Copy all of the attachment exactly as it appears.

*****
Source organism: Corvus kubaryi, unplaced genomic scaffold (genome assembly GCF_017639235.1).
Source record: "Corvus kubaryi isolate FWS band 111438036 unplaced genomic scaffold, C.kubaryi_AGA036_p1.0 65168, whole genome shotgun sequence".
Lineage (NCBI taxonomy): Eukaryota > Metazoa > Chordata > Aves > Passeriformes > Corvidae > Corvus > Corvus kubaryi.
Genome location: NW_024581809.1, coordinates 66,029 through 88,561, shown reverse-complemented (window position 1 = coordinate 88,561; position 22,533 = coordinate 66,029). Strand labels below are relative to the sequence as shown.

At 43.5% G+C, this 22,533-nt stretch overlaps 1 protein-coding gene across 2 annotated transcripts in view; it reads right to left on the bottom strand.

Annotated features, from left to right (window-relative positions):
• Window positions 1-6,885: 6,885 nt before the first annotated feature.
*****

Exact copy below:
Source organism: Corvus kubaryi, unplaced genomic scaffold (genome assembly GCF_017639235.1).
Source record: "Corvus kubaryi isolate FWS band 111438036 unplaced genomic scaffold, C.kubaryi_AGA036_p1.0 65168, whole genome shotgun sequence".
Lineage (NCBI taxonomy): Eukaryota > Metazoa > Chordata > Aves > Passeriformes > Corvidae > Corvus > Corvus kubaryi.
Genome location: NW_024581809.1, coordinates 66,029 through 88,561, shown reverse-complemented (window position 1 = coordinate 88,561; position 22,533 = coordinate 66,029). Strand labels below are relative to the sequence as shown.

At 43.5% G+C, this 22,533-nt stretch overlaps 1 protein-coding gene across 2 annotated transcripts in view; it reads right to left on the bottom strand.

Annotated features, from left to right (window-relative positions):
• Window positions 1-6,885: 6,885 nt before the first annotated feature.